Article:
When The Hives visited London in the winter of 2002, in support of the immodestly titled Your New Favourite Band, the beautiful people came out to play. As the band from Fagersta clattered their way through a headline set at the Astoria, among a capacity audience of 2000 people were such notables as Oasis’ Noel Gallagher, Primal Scream frontman Bobby Gillespie, and My Bloody Valentine leader Kevin Shields. Not that the Swedes were bothered about hobnobbing. In-between watching the evening’s support bands from the wings of the stage, singer ‘Howlin’ Pelle Almqvist seemed more concerned at the cost of entry to see his suddenly incandescently happening band.
“£12.50 to see us?” he said to music writer Ben Myers. “That’s way too much to pay. Even for genius.”
That customers were able to witness a concert by an international group for little more than a tenner at a venue that no longer exists is a gentle reminder that this happened rather a long time ago. Certainly, the media storm that descended on The Hives upon the release of Your New Favourite Band – which celebrates its 21st birthday on October 22 – today reads like ancient history. With column inches measured in yards, from broadsheet newspaper to rock weeklies, everyone was talking about them. As Caroline Sullivan from The Guardian noted when reviewing the group’s debut bow at the Astoria in December 2001, ‘With rock’s current flavour being the three-chord thrashing of the Strokes and White Stripes, the Hives couldn’t have picked a better moment to offer their Swedish-accented version’.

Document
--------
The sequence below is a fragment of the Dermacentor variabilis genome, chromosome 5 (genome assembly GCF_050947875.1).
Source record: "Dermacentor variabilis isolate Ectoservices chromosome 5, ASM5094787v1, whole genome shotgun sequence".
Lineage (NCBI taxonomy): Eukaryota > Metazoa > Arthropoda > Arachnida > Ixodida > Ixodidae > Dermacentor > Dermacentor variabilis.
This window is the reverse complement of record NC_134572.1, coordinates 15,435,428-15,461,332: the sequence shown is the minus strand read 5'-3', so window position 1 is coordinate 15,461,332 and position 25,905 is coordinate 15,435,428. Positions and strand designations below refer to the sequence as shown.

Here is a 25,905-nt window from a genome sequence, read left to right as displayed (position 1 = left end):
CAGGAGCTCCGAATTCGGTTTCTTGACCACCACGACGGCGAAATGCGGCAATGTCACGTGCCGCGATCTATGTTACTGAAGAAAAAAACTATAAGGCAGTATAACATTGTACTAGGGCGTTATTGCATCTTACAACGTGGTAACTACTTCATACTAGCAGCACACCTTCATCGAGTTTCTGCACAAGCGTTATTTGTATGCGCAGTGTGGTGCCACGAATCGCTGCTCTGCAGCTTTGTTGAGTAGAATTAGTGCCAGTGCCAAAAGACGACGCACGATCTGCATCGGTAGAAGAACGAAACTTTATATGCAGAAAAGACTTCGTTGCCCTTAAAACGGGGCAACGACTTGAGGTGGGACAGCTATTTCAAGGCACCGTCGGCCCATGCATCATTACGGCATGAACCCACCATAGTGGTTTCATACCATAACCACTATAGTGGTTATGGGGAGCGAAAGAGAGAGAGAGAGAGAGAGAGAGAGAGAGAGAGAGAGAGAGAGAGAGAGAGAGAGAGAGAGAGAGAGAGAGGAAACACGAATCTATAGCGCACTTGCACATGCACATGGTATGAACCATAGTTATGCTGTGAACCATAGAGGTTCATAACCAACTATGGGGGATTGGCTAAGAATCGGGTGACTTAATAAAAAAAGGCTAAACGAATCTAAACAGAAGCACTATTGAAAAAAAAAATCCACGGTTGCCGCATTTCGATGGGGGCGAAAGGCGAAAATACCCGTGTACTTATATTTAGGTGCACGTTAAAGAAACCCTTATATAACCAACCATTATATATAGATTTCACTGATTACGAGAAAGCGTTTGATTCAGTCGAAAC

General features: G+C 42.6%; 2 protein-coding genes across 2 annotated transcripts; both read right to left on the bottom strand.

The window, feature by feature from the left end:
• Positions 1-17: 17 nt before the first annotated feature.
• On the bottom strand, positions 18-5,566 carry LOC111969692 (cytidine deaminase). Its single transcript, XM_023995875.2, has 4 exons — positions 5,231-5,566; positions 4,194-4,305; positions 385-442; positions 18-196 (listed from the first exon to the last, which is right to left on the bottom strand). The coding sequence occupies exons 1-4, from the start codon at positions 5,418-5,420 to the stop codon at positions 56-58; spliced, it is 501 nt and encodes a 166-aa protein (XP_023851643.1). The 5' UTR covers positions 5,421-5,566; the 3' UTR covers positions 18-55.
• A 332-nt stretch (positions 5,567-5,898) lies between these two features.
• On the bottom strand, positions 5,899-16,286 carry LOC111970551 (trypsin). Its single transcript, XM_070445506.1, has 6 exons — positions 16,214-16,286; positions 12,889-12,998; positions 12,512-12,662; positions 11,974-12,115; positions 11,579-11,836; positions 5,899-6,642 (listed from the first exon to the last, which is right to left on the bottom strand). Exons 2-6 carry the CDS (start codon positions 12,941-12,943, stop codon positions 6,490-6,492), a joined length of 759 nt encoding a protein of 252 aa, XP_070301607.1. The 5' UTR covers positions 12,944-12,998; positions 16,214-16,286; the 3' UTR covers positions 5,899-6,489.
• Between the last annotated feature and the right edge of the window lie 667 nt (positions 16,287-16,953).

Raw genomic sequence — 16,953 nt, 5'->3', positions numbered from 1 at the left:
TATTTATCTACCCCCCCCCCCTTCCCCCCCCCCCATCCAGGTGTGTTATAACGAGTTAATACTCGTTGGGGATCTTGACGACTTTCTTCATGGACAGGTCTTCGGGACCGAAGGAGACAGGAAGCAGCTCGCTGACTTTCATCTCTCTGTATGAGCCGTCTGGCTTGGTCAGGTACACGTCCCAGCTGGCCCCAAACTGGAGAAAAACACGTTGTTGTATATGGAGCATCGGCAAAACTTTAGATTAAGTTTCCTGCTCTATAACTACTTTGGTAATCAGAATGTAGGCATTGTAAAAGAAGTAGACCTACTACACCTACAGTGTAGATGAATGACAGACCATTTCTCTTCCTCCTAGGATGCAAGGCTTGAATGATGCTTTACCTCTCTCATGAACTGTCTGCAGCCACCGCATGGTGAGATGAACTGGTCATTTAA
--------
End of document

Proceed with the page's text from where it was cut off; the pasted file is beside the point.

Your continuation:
Your New Favourite Band was in fact a compilation. Comprising a dozen tracks culled from the quintet’s back catalogue – specifically, the albums Barely Legal (1997) and Veni Vedi Vicious (2000), as well as the A.K.A. I-D-I-O-T EP - its stated aim of raising the group’s profile in the UK (and beyond) was realised with a top 10 berth on the British chart following the decision by erstwhile Creation Records supremo Alan McGee to license the release for his Poptones imprint. (Across the world, the LP would be released on no fewer than five different labels.) Main Offender, a top 30 hit, provided the soundtrack to a high-profile commercial for Agent Provocateur starring Kylie Minogue. Lead-off single Hate To Say I Told You So also made the chart, peaking at number 23.